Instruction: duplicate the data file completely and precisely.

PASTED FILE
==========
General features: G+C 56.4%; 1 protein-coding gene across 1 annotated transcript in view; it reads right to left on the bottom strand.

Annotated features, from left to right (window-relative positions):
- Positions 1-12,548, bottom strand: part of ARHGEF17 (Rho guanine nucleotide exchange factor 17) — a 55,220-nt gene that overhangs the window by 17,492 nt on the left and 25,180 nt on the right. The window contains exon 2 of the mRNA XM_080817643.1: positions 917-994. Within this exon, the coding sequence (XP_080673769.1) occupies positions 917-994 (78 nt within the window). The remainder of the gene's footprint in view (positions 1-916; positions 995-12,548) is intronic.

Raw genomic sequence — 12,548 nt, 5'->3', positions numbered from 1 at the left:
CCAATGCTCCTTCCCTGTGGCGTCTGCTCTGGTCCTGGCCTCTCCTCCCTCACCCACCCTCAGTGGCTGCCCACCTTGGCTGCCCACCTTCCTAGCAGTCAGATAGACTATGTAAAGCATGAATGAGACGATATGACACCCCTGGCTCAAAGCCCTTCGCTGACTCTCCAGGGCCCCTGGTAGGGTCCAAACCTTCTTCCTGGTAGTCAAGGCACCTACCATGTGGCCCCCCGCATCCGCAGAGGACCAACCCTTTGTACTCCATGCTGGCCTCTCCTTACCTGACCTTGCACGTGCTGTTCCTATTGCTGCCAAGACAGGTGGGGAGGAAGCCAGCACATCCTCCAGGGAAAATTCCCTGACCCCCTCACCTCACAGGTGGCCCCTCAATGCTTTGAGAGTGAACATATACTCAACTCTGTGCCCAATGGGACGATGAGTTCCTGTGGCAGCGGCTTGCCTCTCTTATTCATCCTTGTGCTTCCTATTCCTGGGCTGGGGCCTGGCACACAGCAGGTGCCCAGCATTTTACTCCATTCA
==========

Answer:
General features: G+C 56.4%; 1 protein-coding gene across 1 annotated transcript in view; it reads right to left on the bottom strand.

Annotated features, from left to right (window-relative positions):
- Positions 1-12,548, bottom strand: part of ARHGEF17 (Rho guanine nucleotide exchange factor 17) — a 55,220-nt gene that overhangs the window by 17,492 nt on the left and 25,180 nt on the right. The window contains exon 2 of the mRNA XM_080817643.1: positions 917-994. Within this exon, the coding sequence (XP_080673769.1) occupies positions 917-994 (78 nt within the window). The remainder of the gene's footprint in view (positions 1-916; positions 995-12,548) is intronic.

Raw genomic sequence — 12,548 nt, 5'->3', positions numbered from 1 at the left:
CCAATGCTCCTTCCCTGTGGCGTCTGCTCTGGTCCTGGCCTCTCCTCCCTCACCCACCCTCAGTGGCTGCCCACCTTGGCTGCCCACCTTCCTAGCAGTCAGATAGACTATGTAAAGCATGAATGAGACGATATGACACCCCTGGCTCAAAGCCCTTCGCTGACTCTCCAGGGCCCCTGGTAGGGTCCAAACCTTCTTCCTGGTAGTCAAGGCACCTACCATGTGGCCCCCCGCATCCGCAGAGGACCAACCCTTTGTACTCCATGCTGGCCTCTCCTTACCTGACCTTGCACGTGCTGTTCCTATTGCTGCCAAGACAGGTGGGGAGGAAGCCAGCACATCCTCCAGGGAAAATTCCCTGACCCCCTCACCTCACAGGTGGCCCCTCAATGCTTTGAGAGTGAACATATACTCAACTCTGTGCCCAATGGGACGATGAGTTCCTGTGGCAGCGGCTTGCCTCTCTTATTCATCCTTGTGCTTCCTATTCCTGGGCTGGGGCCTGGCACACAGCAGGTGCCCAGCATTTTACTCCATTCA